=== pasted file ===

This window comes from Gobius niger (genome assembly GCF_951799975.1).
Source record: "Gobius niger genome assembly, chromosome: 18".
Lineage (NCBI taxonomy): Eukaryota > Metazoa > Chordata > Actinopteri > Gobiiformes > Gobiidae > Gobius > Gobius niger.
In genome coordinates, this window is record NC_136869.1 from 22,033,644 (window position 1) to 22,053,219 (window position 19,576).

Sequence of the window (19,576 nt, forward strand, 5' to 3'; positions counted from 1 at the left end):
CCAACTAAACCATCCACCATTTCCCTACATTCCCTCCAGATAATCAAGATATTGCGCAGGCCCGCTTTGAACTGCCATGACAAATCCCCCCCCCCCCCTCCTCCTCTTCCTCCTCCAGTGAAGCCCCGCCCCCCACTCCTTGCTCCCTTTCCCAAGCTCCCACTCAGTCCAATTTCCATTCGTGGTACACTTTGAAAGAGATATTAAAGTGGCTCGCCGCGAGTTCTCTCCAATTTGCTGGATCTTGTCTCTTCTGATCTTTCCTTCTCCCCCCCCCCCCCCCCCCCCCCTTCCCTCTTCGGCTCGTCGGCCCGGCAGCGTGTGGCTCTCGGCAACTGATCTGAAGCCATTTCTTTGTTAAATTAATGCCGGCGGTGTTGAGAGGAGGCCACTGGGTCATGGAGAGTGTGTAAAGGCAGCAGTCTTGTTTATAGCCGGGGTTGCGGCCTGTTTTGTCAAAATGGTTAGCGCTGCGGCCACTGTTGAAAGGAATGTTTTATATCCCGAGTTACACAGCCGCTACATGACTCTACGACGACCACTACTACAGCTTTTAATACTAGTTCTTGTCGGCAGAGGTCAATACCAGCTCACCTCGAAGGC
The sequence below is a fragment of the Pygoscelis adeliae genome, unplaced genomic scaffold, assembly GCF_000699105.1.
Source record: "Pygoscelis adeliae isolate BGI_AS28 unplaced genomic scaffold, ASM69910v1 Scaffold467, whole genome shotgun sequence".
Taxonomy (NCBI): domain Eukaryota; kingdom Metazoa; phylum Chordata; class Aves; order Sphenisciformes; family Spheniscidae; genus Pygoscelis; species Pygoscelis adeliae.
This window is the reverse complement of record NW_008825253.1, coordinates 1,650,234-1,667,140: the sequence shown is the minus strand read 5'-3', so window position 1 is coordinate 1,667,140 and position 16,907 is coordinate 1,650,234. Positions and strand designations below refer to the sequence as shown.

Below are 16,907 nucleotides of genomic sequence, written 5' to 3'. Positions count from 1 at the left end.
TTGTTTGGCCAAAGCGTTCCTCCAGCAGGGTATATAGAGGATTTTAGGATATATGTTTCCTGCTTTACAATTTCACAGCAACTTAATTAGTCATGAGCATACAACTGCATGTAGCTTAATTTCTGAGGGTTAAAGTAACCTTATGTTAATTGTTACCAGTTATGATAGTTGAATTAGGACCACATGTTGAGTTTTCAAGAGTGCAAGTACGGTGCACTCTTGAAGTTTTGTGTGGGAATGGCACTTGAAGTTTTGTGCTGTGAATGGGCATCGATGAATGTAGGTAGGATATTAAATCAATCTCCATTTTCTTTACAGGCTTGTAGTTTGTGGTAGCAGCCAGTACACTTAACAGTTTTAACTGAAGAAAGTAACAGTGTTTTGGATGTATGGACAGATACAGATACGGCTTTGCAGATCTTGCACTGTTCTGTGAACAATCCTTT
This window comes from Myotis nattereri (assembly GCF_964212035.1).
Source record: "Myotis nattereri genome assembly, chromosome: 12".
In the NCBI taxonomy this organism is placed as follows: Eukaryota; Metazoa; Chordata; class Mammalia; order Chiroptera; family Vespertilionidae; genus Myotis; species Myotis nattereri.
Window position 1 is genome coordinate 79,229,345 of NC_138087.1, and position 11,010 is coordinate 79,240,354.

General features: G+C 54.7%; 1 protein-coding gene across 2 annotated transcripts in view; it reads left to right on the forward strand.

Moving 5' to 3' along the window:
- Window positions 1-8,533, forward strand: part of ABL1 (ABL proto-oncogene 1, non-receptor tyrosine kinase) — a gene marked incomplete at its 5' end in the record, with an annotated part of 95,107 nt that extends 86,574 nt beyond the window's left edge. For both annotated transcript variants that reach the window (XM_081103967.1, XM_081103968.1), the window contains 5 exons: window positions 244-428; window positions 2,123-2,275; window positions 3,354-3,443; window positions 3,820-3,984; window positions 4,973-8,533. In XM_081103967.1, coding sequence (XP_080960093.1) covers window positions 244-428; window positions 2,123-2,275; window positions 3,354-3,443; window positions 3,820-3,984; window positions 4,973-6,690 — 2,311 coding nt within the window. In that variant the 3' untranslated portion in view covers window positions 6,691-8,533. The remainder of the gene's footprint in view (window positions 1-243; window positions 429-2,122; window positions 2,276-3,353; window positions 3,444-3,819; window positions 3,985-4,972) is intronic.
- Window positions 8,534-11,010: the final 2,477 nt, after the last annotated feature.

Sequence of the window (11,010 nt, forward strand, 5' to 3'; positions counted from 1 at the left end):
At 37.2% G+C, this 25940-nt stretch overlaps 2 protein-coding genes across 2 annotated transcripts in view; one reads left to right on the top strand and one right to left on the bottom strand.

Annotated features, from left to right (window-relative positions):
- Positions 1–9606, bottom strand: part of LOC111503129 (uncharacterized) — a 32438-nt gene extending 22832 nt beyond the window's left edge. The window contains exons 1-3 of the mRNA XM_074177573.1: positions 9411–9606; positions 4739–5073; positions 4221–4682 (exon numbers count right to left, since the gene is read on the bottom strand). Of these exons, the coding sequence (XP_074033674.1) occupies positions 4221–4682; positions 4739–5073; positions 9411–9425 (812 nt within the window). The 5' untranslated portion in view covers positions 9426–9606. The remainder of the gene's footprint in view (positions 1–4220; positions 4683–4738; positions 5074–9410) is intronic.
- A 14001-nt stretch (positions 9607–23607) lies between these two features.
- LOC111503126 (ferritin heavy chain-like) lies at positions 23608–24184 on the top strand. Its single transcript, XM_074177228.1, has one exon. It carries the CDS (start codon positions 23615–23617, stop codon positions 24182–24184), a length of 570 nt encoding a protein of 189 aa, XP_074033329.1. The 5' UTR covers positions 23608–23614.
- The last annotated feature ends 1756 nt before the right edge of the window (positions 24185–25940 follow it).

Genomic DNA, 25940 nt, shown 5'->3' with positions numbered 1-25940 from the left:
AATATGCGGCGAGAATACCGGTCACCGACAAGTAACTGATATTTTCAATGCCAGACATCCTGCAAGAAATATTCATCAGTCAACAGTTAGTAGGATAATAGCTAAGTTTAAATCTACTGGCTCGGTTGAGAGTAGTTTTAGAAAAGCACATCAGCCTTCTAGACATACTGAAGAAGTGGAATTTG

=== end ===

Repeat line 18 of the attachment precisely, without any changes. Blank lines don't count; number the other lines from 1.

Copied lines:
Moving 5' to 3' along the window: